When I was a kid I loved the Little House books by Laura Ingalls Wilder. They were first read to me by my parents and then when I was a little older I tackled the whole series myself. And 25 years later, I still totally love these books. Along with Harry Potter and Betsy-Tacy, they’re the ultimate in comfort reading.
But although many people are familiar with Laura’s adventures, they may not know about the other books related to that series. In the mid-90s to early 2000s books about Laura’s ancestors, namely her daughter, mother, grandmother, and great-grandmother, were written. Of course this was during a time when I wasn’t reading much – I was in college and apparently had better things to do with my time (like read crappy assigned reading by Russian authors).
It wasn’t until recently when I was reminded of these books after seeing a couple in the library. I checked out Little House on Rocky Ridge, which is the first book in a series about Laura’s only daughter Rose, written by Roger Lea MacBride (who was Rose’s adopted son). And honestly, I wasn’t expecting much. Because how could they compare to the original Laura books??
But you know what? I really enjoyed it. It had the same tone as the originals, and even though it was difficult at first to read about Laura as the mother instead of Caroline, the story kept me interested. As did the task of suddenly having to read the seven other books in the series!
So now I’m currently in the middle of the Rose Years, and just a few days ago started reading the first book of the Martha Years, which are about Laura’s great-grandmother living in Scotland in the late 1700s. Of course I’m loving it, and last night I actively started looking on the library’s website for not only the rest of the Rose and Martha books, but also the Charlotte books (Laura’s grandmother in Boston) and the Caroline books (Laura’s mom in Wisconsin).
However, in searching for all these I discovered something that didn’t quite settle well with me. I noticed that my library was only carrying abridged versions of some of these books. For those who don’t know (hey, there might be some), “abridged” means “shortened” or “edited” or, in this case, “dumbed-down”. Basically the publishing company decided that to keep up with trends, these 300 or so page books needed to be shorter for young readers. Which means up to around 100 pages cut out of the story. WHICH IS CRAP.
If you want to know the whole horrible story, check out the author Melissa Wiley’s blog, or go to this Amazon page where I first read about it. Wiley wrote about the Martha and Charlotte Years, and she’s obviously totally pissed about this, so much so that she decided not to write about any more adventures and actually walked away from the series. And that’s too bad because a) I love these series and I want more adventures, and b) young readers are totally capable of reading larger books – look how quickly they all poured through 800 pages of Harry Potter!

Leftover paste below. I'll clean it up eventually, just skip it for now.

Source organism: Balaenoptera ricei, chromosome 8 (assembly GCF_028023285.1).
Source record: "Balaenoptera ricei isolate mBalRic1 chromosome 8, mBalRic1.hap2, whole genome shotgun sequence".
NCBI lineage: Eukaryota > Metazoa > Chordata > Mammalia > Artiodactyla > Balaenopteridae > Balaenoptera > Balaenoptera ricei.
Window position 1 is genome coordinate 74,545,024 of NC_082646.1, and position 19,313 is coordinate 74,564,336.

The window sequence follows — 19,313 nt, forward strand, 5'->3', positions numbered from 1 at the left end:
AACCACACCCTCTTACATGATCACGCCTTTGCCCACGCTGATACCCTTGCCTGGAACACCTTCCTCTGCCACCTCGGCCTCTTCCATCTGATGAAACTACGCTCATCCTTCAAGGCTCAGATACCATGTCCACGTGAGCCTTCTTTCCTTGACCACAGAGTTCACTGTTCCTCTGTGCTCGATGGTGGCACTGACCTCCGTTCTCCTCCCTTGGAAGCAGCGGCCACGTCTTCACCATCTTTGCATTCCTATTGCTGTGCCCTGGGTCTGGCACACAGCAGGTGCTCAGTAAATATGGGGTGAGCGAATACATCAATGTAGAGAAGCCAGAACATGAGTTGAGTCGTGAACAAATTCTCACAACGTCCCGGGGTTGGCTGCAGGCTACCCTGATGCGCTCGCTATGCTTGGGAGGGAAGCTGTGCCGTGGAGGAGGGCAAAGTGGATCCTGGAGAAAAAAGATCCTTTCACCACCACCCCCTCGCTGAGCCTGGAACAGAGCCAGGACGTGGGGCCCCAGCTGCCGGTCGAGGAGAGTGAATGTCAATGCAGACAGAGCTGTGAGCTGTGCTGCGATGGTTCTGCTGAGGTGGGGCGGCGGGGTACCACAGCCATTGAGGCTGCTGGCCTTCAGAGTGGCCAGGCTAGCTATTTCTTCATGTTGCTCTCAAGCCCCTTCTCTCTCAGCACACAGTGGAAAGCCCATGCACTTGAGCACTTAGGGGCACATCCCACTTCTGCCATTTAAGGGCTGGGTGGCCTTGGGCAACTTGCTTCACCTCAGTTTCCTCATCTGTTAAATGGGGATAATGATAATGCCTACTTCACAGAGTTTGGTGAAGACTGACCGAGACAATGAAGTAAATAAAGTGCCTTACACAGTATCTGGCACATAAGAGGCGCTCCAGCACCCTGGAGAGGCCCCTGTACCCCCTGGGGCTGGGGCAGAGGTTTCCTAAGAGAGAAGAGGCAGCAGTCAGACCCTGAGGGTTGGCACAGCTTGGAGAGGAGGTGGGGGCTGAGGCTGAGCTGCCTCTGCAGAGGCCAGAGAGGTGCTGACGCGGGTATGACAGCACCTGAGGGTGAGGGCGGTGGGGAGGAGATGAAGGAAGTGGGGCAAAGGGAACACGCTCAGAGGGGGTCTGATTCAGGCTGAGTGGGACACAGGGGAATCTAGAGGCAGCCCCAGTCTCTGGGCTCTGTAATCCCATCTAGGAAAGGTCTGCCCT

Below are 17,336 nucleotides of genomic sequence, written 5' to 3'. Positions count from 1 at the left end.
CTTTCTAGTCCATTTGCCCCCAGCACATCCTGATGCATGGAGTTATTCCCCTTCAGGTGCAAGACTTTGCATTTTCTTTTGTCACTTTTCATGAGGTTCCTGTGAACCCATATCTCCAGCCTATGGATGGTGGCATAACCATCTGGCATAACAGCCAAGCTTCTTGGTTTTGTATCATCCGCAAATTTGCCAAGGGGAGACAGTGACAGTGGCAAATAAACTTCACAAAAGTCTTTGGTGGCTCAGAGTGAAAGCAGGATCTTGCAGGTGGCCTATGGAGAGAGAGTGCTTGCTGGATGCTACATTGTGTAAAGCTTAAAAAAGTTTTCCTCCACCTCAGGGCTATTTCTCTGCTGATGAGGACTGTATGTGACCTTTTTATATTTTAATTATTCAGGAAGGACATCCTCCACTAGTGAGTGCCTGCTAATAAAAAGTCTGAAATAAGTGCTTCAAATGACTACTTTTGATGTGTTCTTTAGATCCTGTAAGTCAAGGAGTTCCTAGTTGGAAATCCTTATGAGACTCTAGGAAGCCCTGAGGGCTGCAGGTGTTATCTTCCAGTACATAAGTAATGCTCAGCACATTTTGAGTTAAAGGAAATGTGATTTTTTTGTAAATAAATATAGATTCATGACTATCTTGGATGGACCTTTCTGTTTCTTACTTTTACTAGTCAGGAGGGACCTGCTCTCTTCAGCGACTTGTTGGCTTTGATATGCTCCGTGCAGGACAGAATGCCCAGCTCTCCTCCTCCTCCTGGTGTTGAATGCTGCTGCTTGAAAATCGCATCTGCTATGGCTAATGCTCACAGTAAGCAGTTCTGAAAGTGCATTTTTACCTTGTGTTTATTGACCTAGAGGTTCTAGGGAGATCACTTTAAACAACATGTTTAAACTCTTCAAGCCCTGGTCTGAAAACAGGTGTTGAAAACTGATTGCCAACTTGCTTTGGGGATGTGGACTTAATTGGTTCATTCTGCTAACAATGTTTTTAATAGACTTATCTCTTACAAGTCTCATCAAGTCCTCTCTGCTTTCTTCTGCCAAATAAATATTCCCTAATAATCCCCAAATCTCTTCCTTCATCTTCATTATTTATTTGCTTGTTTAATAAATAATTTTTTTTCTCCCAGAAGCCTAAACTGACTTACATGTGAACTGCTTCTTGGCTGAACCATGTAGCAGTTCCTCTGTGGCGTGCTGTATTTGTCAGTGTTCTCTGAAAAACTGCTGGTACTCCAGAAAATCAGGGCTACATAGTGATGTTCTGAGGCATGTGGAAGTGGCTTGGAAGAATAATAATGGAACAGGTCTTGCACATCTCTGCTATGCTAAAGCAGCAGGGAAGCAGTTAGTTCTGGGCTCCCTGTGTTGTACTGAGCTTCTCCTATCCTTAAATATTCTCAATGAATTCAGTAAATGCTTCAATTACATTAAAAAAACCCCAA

But as usual, the people at the top have money in their interest rather than the readers. Fortunately my county’s library system still has some of the original, full releases available, but good luck finding all of the them. You can find them on eBay, but make sure your wallet is full. Some are selling for hundreds of dollars.
On the bright side, the fun is ALWAYS in the search, and I will continue looking for these full versions because I REFUSE to read anything that’s abridged. Seriously, I don’t even know why abridged versions of books were even invented. They’re even worse than Cliff’s Notes. Let’s not assume that kids can’t handle bigger books any longer. And hello, there’s at least one 34-year-old out there who wants to read the COMPLETE adventures of Martha, Charlotte, Caroline, and Rose.
This ends here!
If you’re interested in these books, here’s a handy list for you…
The Martha Years
Stories about Laura’s great-grandmother, Martha Morse Tucker, written by Melissa Wiley
- Little House in the Highlands (1999)
- The Far Side of the Loch (2000)
- Down to the Bonny Glen (2001)
- Beyond the Heather Hills (2003)
The Charlotte Years
Stories about Laura’s grandmother, Charlotte Tucker Quiner written by Melissa Wiley
- Little House by Boston Bay (1999)
- On Tide Mill Lane (2001)
- The Road from Roxbury (2002)
- Across the Puddingstone Dam (2004)
The Caroline Years
Stories about Laura’s mother, Caroline Quiner Ingalls written by Maria D.Wilkes (1-4) and Celia Wilkins (5-7).
- Little House in Brookfield (1996)
- Little Town at the Crossroads (1997)
- Little Clearing in the Woods (1998)
- On Top of Concord Hill (2000)
- Across the Rolling River (2001)
- Little City by the Lake (2003)
- Little House of Their Own (2005)
The Rose Years
Stories about Laura’s daughter, Rose Wilder Lane, written by Roger Lea MacBride
- Little House on Rocky Ridge (1993)
- Little Farm in the Ozarks (1994)
- In the Land of the Big Red Apple (1995)
- On the Other Side of the Hill (1995)
- Little Town in the Ozarks (1996)
- New Dawn on Rocky Ridge (1997)
- On the Banks of the Bayou (1998)
- Bachelor Girl (1999)